Competitions nos. 22A and 22B – the results

Dyneley Hussey returns to the fray with a curious idea. Entrants are to imagine that they are dispossessed aristocrats who have been invited back to the family seat by the nouveau-riche owner. They have to sign the visitor’s book in verse. It’s such an odd competition that one suspects that it is a little marker being set half-unconsciously down about the decline of certain land-owning families. David Cannadine’s survey, The Decline And Fall Of The British Aristocracy effectively locates the change in the power of the landed gentry to the years between (especially) the marginalisation of the House of Lords by Lloyd George and the extension of the franchise – and we’re only looking at competitions set under two years after universal suffrage.

About a hundred people entered this one, mostly offering rude retorts from the former owner to the new incumbent. But Hussey is less than happy at this froth of witty bile. In fact he gives the top prize to H.C.M. (second week running for him!) precisely because ‘he alone has expressed himself in terms which the host would find flattering, and the guest a relief to outraged feelings’. He adds that new peers are not all ‘guttlers like Gnatho’, a phrase not often now heard (nor then – Gnatho is a parasitical companion in a play by the Latin writer Terence, but I guess Hussey is thinking of Rabelais, who borrows Gnatho in Pantagruel:

…  Gnatho and others of a like Kidney, when in the Wine-shops and Taverns, in which Places
they ordinarily kept their Schools, seeing the Guests served with some good Meats and delicate
Morsels, they would villainously spit in the Dishes, so that the Guests, disgusted at their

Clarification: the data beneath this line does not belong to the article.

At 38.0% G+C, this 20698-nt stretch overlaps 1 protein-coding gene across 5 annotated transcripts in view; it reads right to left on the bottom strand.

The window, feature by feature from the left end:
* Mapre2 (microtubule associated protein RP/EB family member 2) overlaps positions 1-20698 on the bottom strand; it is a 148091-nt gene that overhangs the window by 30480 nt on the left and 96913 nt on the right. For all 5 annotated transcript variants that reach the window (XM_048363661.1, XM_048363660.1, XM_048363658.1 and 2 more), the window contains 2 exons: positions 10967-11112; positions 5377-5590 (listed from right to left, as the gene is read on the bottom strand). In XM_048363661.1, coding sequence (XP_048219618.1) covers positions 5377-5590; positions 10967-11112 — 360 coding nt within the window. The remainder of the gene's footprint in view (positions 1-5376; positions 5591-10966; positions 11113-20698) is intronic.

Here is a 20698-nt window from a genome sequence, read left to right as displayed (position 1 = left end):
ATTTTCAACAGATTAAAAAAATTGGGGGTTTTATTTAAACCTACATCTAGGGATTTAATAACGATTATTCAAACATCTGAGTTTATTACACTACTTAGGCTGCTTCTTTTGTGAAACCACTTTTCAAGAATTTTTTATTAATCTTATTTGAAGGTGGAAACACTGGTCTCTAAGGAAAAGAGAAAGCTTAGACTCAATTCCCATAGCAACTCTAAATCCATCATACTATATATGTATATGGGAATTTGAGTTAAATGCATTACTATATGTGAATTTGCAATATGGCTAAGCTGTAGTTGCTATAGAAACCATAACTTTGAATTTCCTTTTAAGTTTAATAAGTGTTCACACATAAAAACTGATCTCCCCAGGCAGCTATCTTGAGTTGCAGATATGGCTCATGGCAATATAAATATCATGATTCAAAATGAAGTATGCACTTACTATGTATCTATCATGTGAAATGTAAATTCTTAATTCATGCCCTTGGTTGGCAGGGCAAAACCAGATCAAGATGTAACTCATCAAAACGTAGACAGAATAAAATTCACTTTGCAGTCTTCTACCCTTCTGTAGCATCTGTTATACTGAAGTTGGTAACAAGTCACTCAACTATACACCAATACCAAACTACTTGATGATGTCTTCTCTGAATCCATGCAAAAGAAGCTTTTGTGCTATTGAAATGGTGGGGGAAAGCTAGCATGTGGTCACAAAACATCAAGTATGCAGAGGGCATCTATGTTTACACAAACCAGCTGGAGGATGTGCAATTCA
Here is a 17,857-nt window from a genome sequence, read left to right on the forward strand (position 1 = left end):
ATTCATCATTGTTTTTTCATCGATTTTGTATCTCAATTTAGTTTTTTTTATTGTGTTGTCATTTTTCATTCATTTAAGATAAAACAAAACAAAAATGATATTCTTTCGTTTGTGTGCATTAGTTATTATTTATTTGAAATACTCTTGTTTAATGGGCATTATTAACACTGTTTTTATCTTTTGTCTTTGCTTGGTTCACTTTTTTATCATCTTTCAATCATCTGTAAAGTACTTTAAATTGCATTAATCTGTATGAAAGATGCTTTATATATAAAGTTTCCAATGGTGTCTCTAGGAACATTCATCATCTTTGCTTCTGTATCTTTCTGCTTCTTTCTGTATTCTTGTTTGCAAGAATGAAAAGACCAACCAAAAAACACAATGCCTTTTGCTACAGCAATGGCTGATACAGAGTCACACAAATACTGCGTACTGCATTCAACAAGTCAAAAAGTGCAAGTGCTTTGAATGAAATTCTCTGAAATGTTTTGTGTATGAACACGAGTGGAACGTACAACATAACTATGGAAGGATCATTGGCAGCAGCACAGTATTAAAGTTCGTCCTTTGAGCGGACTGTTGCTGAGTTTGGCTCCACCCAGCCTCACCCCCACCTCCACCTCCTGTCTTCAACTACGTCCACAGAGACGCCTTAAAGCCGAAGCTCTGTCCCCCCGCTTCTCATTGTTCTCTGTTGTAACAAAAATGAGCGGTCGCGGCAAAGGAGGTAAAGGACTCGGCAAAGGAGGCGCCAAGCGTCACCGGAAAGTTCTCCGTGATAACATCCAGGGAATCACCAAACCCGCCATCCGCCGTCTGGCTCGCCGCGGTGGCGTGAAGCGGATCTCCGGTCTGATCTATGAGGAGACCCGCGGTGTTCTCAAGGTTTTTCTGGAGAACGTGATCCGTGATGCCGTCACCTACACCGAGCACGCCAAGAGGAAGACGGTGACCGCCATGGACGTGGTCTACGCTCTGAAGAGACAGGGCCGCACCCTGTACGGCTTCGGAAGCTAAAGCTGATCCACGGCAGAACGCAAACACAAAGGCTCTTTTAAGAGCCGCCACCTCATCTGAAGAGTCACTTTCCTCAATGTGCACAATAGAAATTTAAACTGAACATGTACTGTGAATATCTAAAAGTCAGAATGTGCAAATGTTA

infamous Spittings and Snivellings, might desist from eating the Meats set before them, and
the Whole should be left to these villainous Spitters and Snivellers.

A guttler means a glutton, and it’s a word that deserves a comeback.

What a nouveau-riche owner of a mansion is not necessarily like

What a nouveau-riche owner of a mansion is not necessarily like

After that, the winning entries may come as a let-down. James Hall sneaks second place from William Bliss.


22B – it is now the end of August 1930 – asks for the kinds of letters which would be good fodder for the silly season. One (not quoted) letter by a J.M. is about renaming the days of the week, and that sounds quite amusing, but the winners – nearly H.C.M again – but Fair-Play and G.D.Hadley instead, are a bit inconsequential for me. Hadley’s had a PS about Turkisg baths that I will restore when I relocate it, but don’t build your hopes up.


Neither of these would win a prize today, I am fairly sure.


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